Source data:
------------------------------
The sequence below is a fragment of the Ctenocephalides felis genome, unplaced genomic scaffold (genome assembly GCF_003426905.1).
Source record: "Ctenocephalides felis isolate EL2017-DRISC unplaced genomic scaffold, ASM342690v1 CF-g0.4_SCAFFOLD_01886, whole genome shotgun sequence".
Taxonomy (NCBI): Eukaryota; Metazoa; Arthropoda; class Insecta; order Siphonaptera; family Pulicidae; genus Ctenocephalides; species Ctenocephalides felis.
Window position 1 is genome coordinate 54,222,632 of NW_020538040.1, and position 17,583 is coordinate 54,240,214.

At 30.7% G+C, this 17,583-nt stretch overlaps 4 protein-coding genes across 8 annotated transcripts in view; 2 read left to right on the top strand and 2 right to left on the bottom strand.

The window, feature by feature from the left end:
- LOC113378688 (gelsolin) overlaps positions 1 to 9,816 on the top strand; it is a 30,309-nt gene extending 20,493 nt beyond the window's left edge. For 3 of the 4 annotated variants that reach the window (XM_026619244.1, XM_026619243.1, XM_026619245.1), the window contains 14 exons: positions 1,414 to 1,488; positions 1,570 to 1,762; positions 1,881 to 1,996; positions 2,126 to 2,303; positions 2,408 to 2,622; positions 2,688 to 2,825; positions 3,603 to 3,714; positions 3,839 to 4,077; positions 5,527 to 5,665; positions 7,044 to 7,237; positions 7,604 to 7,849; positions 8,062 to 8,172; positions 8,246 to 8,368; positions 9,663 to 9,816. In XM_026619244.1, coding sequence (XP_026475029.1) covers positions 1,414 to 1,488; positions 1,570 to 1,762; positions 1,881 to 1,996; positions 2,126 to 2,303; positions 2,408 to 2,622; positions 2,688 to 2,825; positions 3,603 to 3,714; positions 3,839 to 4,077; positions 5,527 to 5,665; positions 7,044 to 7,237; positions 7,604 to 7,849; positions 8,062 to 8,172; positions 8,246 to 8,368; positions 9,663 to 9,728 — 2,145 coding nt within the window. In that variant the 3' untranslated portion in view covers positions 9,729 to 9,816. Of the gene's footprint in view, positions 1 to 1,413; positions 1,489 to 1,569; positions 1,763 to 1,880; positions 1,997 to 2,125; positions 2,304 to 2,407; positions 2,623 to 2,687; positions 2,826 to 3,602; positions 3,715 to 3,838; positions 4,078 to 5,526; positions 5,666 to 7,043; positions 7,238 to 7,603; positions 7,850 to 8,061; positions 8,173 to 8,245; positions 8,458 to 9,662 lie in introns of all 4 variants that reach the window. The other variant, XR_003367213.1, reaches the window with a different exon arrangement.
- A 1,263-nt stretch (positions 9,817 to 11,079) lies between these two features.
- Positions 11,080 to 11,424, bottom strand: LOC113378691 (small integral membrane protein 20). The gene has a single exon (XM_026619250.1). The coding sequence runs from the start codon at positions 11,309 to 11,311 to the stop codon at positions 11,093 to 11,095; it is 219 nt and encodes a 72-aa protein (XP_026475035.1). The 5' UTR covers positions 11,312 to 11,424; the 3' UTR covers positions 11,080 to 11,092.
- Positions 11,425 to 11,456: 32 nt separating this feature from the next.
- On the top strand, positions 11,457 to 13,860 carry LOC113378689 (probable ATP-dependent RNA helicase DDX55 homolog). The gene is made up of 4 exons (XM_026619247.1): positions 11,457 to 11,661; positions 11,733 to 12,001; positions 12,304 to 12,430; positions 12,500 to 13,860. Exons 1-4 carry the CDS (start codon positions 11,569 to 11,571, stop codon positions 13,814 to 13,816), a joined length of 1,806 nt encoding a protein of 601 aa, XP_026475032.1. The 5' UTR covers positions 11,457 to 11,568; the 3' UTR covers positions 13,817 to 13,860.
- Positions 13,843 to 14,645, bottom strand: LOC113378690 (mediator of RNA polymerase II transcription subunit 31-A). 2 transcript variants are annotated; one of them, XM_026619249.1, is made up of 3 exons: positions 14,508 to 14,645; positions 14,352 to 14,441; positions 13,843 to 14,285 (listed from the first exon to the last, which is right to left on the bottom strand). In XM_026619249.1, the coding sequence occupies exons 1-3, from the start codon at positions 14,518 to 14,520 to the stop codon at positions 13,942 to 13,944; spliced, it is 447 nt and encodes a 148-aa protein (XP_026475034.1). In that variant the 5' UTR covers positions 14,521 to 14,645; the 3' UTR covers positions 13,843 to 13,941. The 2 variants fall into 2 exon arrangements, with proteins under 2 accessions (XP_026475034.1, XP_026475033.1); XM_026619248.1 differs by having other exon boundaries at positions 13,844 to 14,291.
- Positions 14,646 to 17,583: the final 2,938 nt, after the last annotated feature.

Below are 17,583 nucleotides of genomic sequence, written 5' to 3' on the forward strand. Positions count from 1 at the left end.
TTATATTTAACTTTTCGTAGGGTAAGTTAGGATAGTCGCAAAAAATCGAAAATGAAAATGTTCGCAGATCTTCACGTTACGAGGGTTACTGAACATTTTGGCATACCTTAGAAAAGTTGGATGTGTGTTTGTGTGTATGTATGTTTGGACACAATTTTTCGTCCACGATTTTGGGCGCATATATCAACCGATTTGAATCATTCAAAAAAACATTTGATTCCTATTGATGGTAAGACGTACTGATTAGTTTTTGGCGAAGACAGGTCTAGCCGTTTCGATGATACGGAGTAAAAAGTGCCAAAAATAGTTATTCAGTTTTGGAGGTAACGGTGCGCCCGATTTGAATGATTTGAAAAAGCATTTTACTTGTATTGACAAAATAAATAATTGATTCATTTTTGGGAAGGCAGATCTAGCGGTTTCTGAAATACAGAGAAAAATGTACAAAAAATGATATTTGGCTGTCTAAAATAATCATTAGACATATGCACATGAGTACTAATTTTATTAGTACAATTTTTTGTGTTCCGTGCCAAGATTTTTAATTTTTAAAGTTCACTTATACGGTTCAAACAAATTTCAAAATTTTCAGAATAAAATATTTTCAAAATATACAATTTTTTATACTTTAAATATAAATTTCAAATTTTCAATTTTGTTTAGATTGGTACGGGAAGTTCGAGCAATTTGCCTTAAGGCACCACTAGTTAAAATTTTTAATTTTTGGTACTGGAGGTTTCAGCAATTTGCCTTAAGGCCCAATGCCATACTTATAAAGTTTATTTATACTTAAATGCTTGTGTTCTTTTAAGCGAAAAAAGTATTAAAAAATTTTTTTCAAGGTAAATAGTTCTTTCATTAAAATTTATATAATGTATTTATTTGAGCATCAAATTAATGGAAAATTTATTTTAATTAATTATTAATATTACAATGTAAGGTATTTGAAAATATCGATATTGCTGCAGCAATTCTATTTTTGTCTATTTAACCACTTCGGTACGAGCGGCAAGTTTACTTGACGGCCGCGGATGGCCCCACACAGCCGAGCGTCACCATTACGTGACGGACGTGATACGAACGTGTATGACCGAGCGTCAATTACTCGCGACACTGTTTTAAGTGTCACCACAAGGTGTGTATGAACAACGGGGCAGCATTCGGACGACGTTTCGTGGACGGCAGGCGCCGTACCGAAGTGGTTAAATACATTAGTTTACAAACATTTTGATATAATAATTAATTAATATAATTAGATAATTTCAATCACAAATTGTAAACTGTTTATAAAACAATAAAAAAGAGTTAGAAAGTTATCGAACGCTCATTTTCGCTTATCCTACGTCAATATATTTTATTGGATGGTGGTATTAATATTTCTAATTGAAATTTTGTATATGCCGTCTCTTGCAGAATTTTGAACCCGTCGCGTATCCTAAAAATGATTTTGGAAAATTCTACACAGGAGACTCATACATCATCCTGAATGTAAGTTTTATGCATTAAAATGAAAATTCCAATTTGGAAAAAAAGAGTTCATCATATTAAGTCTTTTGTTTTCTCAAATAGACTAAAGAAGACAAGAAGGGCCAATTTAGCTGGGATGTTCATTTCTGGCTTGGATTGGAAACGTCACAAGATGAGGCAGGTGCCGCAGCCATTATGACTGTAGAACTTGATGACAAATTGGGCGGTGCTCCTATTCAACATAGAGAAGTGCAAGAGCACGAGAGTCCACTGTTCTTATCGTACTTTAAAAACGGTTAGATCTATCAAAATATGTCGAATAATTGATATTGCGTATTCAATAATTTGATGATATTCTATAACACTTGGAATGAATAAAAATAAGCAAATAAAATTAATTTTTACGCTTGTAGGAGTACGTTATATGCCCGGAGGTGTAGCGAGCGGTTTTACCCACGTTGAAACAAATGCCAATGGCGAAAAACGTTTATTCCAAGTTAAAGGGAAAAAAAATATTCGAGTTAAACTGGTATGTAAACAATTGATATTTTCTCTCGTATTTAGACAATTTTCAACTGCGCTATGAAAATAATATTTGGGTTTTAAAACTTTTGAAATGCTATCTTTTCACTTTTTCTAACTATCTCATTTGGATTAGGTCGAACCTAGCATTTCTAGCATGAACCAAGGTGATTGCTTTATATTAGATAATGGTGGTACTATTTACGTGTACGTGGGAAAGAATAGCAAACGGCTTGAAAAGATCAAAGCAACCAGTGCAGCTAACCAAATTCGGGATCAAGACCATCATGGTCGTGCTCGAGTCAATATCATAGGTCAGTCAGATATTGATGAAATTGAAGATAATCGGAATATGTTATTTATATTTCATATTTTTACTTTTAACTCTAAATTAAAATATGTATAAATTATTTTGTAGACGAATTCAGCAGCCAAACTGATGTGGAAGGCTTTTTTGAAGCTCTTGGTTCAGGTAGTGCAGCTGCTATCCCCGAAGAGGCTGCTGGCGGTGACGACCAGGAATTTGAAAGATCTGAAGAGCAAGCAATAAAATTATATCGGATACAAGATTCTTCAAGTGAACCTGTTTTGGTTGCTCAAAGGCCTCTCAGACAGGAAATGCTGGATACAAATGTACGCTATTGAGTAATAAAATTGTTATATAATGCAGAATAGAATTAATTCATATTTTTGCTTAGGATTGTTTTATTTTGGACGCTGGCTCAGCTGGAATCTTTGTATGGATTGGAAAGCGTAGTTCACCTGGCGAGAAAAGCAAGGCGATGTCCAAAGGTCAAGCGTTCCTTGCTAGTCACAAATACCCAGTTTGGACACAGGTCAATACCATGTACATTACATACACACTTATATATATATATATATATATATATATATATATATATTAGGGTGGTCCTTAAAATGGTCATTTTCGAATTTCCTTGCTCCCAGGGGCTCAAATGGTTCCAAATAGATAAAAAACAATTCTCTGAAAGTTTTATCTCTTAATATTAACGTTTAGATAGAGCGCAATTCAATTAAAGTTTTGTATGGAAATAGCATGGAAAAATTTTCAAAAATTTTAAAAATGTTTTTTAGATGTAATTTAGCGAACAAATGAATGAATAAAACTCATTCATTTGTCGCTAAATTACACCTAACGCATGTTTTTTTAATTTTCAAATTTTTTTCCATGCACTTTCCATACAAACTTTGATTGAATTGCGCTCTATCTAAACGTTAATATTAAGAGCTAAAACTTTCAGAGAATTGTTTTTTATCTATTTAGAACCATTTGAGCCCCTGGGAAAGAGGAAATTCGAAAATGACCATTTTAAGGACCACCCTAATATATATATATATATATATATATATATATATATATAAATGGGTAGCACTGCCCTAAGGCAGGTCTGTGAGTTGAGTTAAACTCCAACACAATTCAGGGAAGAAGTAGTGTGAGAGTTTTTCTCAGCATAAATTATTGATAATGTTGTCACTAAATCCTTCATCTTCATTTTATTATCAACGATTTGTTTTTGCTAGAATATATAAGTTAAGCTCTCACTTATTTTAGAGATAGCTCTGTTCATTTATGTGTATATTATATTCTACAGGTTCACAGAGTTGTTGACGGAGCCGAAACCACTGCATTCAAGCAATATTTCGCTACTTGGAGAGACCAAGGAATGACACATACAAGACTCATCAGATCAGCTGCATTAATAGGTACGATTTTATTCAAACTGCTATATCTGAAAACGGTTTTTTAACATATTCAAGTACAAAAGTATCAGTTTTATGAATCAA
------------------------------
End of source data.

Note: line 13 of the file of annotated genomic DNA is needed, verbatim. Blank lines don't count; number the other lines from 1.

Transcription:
- Positions 14,646 to 17,583: the final 2,938 nt, after the last annotated feature.